Swan deaths across Britain are linked to wave of bird flu sweeping into Britain from Europe
- Outbreaks of H5N8 have been confirmed in Gloucestershire, Devon and Dorset
- Swans were found spinning in circles and bleeding from the nostrils in Cumbria
- Bird keepers across the UK have been placed under strict biosecurity measures
A spate of swan deaths across Britain have been linked to a wave of bird flu sweeping into the country from Europe.
The Department of Environment, Food and Rural Affairs has asked people to report sightings of dead swans after confirming cases of H5N8 in wild birds.
Outbreaks of H5N8, which has been in evidence among wild bird populations in Europe, have been confirmed in geese and swans in Gloucestershire, Devon and Dorset.
Dying swans were also found spinning in circles and bleeding from the nostrils in Cumbria.
A spate of swan deaths across Britain have been linked to a wave of bird flu sweeping into the country from Europe. Pictured: A swan in Stanley Park, Blackpool, where an outbreak of bird flu has resulted in the death of nine swans since November 15
Britain’s Chief Veterinary Officer Christine Middlemiss told the Telegraph: ‘After a number of confirmed cases of avian influenza in England we have taken swift action to limit the spread of the disease.’
Some bird keepers across England, Wales and Scotland have been placed under strict biosecurity measures after the discovery of H5N8 cases at two poultry farms in Herefordshire and Cheshire.
Public Health England has said the risk to public health and food safety from the virus is low, with properly cooked poultry and poultry products including eggs posing no danger.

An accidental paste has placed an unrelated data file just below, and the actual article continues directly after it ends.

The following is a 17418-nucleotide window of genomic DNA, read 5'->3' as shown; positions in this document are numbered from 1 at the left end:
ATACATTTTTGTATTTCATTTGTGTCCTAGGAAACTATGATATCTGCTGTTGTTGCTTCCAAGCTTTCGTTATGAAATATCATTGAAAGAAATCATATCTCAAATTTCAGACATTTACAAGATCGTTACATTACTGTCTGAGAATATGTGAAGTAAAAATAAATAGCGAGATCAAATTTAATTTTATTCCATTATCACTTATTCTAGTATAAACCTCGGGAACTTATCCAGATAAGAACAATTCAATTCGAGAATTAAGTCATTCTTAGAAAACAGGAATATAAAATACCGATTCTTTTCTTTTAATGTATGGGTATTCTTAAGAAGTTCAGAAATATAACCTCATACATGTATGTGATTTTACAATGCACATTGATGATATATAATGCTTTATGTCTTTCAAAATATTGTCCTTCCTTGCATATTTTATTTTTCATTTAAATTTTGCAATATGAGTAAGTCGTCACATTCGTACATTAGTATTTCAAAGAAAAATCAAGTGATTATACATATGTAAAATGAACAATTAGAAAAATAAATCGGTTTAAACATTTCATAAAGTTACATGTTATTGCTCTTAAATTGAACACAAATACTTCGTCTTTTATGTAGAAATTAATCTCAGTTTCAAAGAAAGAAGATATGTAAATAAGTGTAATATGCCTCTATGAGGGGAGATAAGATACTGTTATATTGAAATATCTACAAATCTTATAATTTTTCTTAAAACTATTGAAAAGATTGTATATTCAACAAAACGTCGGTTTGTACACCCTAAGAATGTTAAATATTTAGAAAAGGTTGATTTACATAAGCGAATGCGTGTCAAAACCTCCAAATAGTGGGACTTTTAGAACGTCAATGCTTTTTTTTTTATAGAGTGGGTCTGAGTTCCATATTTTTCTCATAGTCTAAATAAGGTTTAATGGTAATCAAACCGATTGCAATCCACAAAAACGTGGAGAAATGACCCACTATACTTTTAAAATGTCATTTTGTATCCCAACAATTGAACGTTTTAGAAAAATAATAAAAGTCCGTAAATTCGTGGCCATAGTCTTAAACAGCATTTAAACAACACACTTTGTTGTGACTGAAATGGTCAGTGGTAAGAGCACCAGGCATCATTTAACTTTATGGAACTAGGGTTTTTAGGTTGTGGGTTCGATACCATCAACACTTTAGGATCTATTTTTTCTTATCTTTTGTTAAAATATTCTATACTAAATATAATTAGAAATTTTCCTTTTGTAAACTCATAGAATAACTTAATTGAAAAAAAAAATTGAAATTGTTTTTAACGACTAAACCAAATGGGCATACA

Research fellow at the Wildfowl and Wetland Trust Dr Ruth Cromie told The Guardian: ‘Wild birds are often seen as evil vectors, but they are victims of a virus which originally spread from poultry.
Pictured: Swans in Stanley Park, Blackpool, where an outbreak of bird flu has resulted in the death of nine swans since November 15
‘Wild birds get used as scapegoats for poor biosecurity and people moving chickens around the globe.’
In Ulverston, Cumbria, ten swans died from the flu after showing strange symptoms, according to Caroline Sim, of Flying Free.
She said: ‘Many of them started to spin on their axis in one direction. It was terrible to see. Some of them were discharging from their nostrils and some of it was bloody.’
Nine swans have died in Stanley Park, Blackpool, since November 15 but experts say there have been no recorded cases of H5N8 in humans anywhere in the world.
Dr Holly Shelton, an expert in influenza viruses at the Pirbright Institute, said: ‘All influenza viruses have the potential to evolve and generate changes that might cause it to jump into another host species.’
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